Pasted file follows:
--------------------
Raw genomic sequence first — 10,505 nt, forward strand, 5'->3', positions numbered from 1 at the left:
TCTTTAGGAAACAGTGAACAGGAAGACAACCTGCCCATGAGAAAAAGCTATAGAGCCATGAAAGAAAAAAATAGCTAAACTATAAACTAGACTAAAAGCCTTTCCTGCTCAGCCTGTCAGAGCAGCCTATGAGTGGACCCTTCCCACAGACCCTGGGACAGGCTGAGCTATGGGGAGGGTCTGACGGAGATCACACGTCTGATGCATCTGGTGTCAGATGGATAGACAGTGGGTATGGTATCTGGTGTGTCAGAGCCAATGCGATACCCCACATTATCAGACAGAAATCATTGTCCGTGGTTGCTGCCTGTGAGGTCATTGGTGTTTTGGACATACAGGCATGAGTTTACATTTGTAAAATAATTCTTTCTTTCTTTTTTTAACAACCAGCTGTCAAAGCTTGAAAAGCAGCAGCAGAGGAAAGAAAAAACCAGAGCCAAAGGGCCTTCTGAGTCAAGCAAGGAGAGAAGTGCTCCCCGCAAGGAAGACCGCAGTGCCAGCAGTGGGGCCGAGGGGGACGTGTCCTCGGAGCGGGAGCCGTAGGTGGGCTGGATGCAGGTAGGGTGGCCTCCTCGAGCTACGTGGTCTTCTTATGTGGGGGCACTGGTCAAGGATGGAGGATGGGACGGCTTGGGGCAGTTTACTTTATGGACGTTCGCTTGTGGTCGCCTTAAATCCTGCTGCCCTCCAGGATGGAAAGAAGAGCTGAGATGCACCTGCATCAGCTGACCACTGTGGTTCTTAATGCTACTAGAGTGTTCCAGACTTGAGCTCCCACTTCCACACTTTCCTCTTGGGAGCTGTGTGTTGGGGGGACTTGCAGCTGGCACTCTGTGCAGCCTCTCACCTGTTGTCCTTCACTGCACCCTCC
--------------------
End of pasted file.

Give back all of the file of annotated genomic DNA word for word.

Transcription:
Raw genomic sequence first — 10,505 nt, forward strand, 5'->3', positions numbered from 1 at the left:
TCTTTAGGAAACAGTGAACAGGAAGACAACCTGCCCATGAGAAAAAGCTATAGAGCCATGAAAGAAAAAAATAGCTAAACTATAAACTAGACTAAAAGCCTTTCCTGCTCAGCCTGTCAGAGCAGCCTATGAGTGGACCCTTCCCACAGACCCTGGGACAGGCTGAGCTATGGGGAGGGTCTGACGGAGATCACACGTCTGATGCATCTGGTGTCAGATGGATAGACAGTGGGTATGGTATCTGGTGTGTCAGAGCCAATGCGATACCCCACATTATCAGACAGAAATCATTGTCCGTGGTTGCTGCCTGTGAGGTCATTGGTGTTTTGGACATACAGGCATGAGTTTACATTTGTAAAATAATTCTTTCTTTCTTTTTTTAACAACCAGCTGTCAAAGCTTGAAAAGCAGCAGCAGAGGAAAGAAAAAACCAGAGCCAAAGGGCCTTCTGAGTCAAGCAAGGAGAGAAGTGCTCCCCGCAAGGAAGACCGCAGTGCCAGCAGTGGGGCCGAGGGGGACGTGTCCTCGGAGCGGGAGCCGTAGGTGGGCTGGATGCAGGTAGGGTGGCCTCCTCGAGCTACGTGGTCTTCTTATGTGGGGGCACTGGTCAAGGATGGAGGATGGGACGGCTTGGGGCAGTTTACTTTATGGACGTTCGCTTGTGGTCGCCTTAAATCCTGCTGCCCTCCAGGATGGAAAGAAGAGCTGAGATGCACCTGCATCAGCTGACCACTGTGGTTCTTAATGCTACTAGAGTGTTCCAGACTTGAGCTCCCACTTCCACACTTTCCTCTTGGGAGCTGTGTGTTGGGGGGACTTGCAGCTGGCACTCTGTGCAGCCTCTCACCTGTTGTCCTTCACTGCACCCTCC